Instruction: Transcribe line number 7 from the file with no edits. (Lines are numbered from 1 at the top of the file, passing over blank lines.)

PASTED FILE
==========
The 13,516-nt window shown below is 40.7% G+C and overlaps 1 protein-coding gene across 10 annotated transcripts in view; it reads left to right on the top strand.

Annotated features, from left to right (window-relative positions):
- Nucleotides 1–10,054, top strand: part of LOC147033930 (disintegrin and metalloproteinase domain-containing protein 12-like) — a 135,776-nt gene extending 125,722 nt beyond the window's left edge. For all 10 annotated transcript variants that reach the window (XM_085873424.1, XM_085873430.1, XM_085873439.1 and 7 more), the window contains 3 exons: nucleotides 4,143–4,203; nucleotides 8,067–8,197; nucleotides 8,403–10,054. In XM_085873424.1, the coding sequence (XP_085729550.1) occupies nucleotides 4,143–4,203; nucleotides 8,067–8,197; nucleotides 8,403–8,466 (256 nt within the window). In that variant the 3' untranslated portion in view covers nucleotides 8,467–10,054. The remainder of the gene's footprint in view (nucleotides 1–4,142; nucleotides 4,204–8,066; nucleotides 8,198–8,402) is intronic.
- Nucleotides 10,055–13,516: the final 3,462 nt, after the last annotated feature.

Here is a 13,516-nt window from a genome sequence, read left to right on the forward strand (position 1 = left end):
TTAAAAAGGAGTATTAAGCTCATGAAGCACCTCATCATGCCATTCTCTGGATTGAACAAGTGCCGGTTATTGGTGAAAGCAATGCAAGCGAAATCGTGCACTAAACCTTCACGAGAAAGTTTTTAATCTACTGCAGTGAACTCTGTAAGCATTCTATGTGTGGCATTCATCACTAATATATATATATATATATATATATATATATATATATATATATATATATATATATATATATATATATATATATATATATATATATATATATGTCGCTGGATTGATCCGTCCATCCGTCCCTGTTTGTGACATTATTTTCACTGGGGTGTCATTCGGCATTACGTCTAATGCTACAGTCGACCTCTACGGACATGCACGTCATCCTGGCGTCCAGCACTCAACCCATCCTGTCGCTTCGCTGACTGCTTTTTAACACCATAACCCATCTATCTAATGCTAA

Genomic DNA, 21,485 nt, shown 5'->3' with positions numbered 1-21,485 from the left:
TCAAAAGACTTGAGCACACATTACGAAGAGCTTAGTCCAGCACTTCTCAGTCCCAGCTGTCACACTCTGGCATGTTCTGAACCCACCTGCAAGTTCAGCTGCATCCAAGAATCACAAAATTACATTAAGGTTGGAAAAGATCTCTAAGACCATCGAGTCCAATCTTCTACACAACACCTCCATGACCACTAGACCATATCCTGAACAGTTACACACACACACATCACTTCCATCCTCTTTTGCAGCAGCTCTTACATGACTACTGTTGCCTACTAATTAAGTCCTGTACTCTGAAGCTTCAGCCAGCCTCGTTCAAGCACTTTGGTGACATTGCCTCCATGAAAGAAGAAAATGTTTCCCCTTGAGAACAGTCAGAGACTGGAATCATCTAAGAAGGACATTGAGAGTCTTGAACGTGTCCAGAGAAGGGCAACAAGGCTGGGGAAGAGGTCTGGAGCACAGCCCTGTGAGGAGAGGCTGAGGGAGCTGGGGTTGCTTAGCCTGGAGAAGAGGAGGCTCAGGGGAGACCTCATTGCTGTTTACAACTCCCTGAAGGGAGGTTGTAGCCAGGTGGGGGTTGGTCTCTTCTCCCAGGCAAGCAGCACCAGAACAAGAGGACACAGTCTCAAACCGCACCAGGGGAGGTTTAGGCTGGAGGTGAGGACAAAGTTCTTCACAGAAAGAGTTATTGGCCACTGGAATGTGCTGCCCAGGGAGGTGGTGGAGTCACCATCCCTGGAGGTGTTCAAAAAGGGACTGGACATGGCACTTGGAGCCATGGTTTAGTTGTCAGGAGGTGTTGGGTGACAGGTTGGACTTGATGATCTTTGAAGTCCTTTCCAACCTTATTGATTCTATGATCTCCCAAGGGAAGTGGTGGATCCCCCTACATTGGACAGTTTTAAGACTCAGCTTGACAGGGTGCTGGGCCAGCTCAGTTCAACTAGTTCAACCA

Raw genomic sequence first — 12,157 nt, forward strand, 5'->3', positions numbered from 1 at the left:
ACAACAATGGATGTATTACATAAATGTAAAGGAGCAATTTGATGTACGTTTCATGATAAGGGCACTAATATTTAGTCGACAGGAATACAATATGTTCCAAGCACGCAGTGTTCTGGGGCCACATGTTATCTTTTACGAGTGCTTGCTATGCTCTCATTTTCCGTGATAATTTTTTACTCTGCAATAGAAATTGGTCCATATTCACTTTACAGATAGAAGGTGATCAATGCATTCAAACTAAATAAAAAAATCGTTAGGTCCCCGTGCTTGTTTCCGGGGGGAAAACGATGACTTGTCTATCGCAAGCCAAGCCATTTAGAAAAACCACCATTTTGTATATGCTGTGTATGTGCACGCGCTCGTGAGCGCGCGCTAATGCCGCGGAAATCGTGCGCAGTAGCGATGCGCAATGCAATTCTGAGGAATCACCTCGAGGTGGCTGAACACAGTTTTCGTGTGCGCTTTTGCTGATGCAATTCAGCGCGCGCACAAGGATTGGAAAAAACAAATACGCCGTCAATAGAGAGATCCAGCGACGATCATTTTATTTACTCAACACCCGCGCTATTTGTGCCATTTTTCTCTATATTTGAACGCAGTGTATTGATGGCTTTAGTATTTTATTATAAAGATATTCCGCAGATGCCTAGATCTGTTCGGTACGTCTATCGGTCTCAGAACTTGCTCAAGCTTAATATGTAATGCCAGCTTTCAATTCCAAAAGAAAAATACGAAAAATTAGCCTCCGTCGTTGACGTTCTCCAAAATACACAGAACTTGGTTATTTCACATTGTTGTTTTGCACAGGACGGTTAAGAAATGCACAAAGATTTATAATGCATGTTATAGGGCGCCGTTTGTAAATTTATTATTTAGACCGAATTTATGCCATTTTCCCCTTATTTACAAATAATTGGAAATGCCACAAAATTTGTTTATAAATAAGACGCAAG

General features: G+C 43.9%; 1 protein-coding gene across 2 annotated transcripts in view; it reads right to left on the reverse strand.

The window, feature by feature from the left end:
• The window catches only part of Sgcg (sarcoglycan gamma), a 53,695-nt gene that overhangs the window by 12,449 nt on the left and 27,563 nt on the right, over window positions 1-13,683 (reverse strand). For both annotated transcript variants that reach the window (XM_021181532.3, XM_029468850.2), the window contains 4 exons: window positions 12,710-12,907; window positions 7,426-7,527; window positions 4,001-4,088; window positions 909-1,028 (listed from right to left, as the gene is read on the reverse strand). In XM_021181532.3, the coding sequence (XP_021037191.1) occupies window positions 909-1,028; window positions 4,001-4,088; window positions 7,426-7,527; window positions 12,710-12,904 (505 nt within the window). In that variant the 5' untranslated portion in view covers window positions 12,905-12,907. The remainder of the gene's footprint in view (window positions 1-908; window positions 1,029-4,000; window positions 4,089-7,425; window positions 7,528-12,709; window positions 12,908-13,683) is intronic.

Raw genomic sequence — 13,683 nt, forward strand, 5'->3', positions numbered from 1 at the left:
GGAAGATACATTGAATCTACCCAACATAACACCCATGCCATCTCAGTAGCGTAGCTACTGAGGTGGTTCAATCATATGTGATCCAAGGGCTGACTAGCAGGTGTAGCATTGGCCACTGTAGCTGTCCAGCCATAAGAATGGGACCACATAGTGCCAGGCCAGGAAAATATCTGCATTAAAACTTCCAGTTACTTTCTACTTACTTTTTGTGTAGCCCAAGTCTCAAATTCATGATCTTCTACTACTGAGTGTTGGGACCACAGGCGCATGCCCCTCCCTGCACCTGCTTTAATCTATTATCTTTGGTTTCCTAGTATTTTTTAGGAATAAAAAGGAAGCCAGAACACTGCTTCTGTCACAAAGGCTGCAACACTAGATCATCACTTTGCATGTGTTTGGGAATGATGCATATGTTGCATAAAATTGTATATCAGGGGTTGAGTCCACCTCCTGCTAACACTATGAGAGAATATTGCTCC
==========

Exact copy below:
Genomic DNA, 21,485 nt, shown 5'->3' with positions numbered 1-21,485 from the left: